You Read It on Reddit?

More bulletin board than social bookmarking tools, Reddit has become the de facto standard in communal news sharing. It was originally founded by Steve Huffman and Alexis Ohanian in 2005 as part of the Y Combinator seed program. It later became part of the Conde Nast subsidiaries and released its underlying code as open source.

Named for the phrase “I read it”, the site has seen more than 70 million users in the past month. Not bad for one of the best social bookmarking tools, when you look at the core functionality of the community. Reddit is essentially a link popularity slash pop commentary site that is pretty bare bones at first glance.

But, Reddit is distinctly community driven and the content is almost self generating. Users can post links and stories that are then voted up or down by other community members. Depending on the votes, your link can disappear off the social bookmark tools radar or it can hang out at the top for more viewers. Quite simply, they describe the process as differentiating between what is good and what is junk.

The communities are constantly evolving as users create new subreddits, or categories within the main site. Generally, you can find a subreddit for any topic you are interested in, but if not, you can create your own. Again the fluidity of the site and diversity of topics add to Reddits popularity.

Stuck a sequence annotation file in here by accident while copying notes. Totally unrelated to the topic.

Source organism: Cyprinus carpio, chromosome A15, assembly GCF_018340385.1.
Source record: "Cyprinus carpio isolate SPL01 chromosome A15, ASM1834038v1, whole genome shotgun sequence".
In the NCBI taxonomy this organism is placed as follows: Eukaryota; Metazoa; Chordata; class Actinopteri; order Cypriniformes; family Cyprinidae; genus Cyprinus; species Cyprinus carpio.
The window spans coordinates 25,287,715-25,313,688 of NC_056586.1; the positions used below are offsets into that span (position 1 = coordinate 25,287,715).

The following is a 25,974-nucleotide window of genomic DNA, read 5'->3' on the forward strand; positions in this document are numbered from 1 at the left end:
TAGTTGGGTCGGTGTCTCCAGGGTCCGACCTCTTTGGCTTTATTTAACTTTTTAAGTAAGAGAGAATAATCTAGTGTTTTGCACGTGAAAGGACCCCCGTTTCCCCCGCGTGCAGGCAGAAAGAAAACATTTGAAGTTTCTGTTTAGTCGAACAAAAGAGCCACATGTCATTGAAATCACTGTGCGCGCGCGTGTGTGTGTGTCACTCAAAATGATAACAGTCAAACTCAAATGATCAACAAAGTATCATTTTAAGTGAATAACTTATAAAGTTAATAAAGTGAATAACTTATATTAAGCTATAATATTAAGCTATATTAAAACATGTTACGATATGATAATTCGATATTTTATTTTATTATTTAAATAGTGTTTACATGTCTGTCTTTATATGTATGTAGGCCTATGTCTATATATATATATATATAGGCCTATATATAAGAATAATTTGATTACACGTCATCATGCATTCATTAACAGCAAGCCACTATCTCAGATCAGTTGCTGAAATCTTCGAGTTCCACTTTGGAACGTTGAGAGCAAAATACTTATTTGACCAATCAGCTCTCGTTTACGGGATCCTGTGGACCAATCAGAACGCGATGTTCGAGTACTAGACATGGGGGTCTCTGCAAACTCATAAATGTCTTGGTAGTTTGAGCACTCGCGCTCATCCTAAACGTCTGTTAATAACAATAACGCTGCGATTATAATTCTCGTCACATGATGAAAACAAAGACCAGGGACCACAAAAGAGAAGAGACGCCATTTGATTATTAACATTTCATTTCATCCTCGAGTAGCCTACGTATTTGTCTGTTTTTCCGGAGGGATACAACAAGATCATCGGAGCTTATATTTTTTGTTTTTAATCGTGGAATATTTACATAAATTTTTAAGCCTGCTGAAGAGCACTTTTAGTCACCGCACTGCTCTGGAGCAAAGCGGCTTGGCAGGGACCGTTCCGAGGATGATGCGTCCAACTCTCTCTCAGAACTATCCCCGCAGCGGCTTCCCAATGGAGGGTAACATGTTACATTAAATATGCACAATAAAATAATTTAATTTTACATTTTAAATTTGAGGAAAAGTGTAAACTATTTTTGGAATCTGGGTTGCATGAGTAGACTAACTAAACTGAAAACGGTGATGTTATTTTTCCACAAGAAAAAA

One of the things that makes Reddit unique as one of the best social bookmarking tools is their use of “karma” and community admin. For posts that you submit and that other users upvote, you recieve karma points on Reddit. This score keeping is really just a public acknowledgement of the good you have done for the community, but it underscores the fluid nature of the site as people and posts move up and down the rankings.

Some would say that the comment functionality is what truly makes Reddit the best social bookmarking tool, because it is what holds the community together (or splits them apart depending on your viewpoint). For every post, there are potentially multiple branches of comments that can be more interesting than the original link. Look it up, and say you read it.